While the multifamily market currently shows signs reminiscent of the devastating late 1980s, it looks like the industry is on track to a strong fourth quarter in 2003 and should remain steady for the foreseeable future. Although several areas have seen some of the short-term negative indicators that defined the late 1980s – an increase in vacancies, a rise in concessions, as well as stagnant rents – many states, including California, Texas, and New York, still have a major shortage of units and new development will continue.
Multifamily starts for 2002 totaled 306,300 units, a 4.6 percent increase from 2001. Developers in the Multifamily 50 list, which calculates the largest multifamily developers based on the number of units started, contributed 72,178 of the total number of units started in 2002 – 23.5 percent of the total starts.
It's no surprise that Atlanta was the nation's leader in apartment construction for 2002. However, what might be surprising is that production dropped by 8.7 percent from 2001. Only 15,000 units were permitted versus 16,237 units in 2001. Because of the volatility in Atlanta, many companies took a conservative approach here in 2002. Flournoy Construction, a third-party construction company (#16 on the list), closed just 26 units. However, some companies are still very bullish on Atlanta, with Lane Investment & Development Corp. (#21) closing 861 units. "Atlanta's broad-based, diversified economy has been a magnet for employment and population growth since the 1950s," says Marc S. Pollack, president of Lane Investment & Development. "The city has had a very predictable cyclical pattern of growth for almost a century, including the employment growth that the city experienced throughout the second half of the 1990s (i.e. 70,000-plus new jobs per year)."
Although currently there is an oversupply of new development, 2003 will see a slowdown in new permits. This slower pace will translate into a reduction of new supply in 2004, which should lead to a better supply/demand balance in 2005, Pollack adds.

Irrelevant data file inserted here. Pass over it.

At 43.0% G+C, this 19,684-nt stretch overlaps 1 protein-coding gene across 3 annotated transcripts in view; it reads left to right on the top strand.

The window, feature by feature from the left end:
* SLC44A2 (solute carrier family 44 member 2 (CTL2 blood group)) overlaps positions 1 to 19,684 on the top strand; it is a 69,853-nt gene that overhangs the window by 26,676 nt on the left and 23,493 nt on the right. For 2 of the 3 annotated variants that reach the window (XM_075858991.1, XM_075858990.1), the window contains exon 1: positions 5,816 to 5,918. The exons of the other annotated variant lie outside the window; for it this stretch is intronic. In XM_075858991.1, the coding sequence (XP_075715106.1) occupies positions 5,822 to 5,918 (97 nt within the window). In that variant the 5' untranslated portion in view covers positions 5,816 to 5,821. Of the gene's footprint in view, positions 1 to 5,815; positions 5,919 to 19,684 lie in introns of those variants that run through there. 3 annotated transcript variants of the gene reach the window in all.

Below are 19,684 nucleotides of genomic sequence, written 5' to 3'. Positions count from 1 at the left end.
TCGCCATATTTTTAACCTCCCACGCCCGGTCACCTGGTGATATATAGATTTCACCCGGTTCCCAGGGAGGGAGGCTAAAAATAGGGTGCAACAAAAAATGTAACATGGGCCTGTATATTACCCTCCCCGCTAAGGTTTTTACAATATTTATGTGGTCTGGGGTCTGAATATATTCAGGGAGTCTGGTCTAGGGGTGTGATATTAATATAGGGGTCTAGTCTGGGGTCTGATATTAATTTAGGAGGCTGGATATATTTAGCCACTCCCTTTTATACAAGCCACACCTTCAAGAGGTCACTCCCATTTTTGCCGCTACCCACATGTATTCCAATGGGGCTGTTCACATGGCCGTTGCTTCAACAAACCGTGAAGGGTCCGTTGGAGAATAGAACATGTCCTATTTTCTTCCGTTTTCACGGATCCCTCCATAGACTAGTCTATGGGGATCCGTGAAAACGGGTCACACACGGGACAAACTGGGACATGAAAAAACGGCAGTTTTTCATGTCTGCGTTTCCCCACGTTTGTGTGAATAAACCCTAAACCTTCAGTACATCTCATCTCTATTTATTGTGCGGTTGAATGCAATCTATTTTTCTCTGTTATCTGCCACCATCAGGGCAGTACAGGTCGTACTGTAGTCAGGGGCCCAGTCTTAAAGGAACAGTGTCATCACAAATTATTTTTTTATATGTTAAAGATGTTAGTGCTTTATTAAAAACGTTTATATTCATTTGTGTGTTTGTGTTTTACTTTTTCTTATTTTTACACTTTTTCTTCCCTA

On a more micro level, there are pockets of strong growth based on the lifestyle changes made over the past decade, such as the in-migration of residents back into the urban core. These pockets are continuing to thrive, particularly in the for-sale market, and should be the first areas to overcome the current supply/demand imbalance, says Pollack. "Most of our new developments are designed to fit into the projected future growth trends for Atlanta – urban infill development."
In addition to Atlanta, New York and Houston rounded off the top three cities, with 12,000 units and 10,800 units started, respectively. AvalonBay Communities Inc. is one of the few real estate investment trusts that is building in New York. The company (#13) completed 372 apartment homes in Long Island City, N.Y. "New York is one of our core markets, says Sam Fuller, executive vice president of development and construction. "We like it because of the high barriers-to-entry." The company plans to start another 361 units in New York this year and will continue to develop near centers of employment, shopping, transportation, arts, and entertainment.
In 2002, Trammell Crow Residential (#8) started 246 units and completed 549 units in Long Island, N.Y. It also started 1,769 units in Houston. The company likes Long Island because "this area of New York is severely supply constrained, and it's extremely difficult to find land to develop multifamily rentals," says Bill MacDonald, executive managing director of the Mid-Atlantic/Northeast for Trammell Crow. "In almost all cases, rezoning is required and if successful, it usually takes three to seven years and millions of dollars of pursuit costs. Demand is high and the existing stock of rental product is generally 20-plus years old."
Trammell Crow's production in Houston was the company's highest in the country, says Ken Valach, its executive managing director. It is currently pursuing three multifamily lines of business in Houston – conventional class A market rate production, bond- or tax-credit financed affordable product, and a modular apartment housing product that is intended to target renters in the 70 percent to 90 percent of area median income bracket. Of the company's 2002 starts, approximately half were class A.
Trammell Crow began working on the majority of its Houston projects in 2001 through the middle of 2002, while the Houston economy was still strong, says Valach. "Unfortunately the Houston economy weakened in the second half of 2002." Because it was one of the only strong markets in the country, capital poured into the city and thousands of units were started, just as the economy slowed. Trammell Crow's long-term outlook for Houston remains very positive. "It's a city that will continue to have solid population and job growth, which drives demand for apartments. In the short run, the apartment market will be challenging especially if we don't see a recovery in the national economy."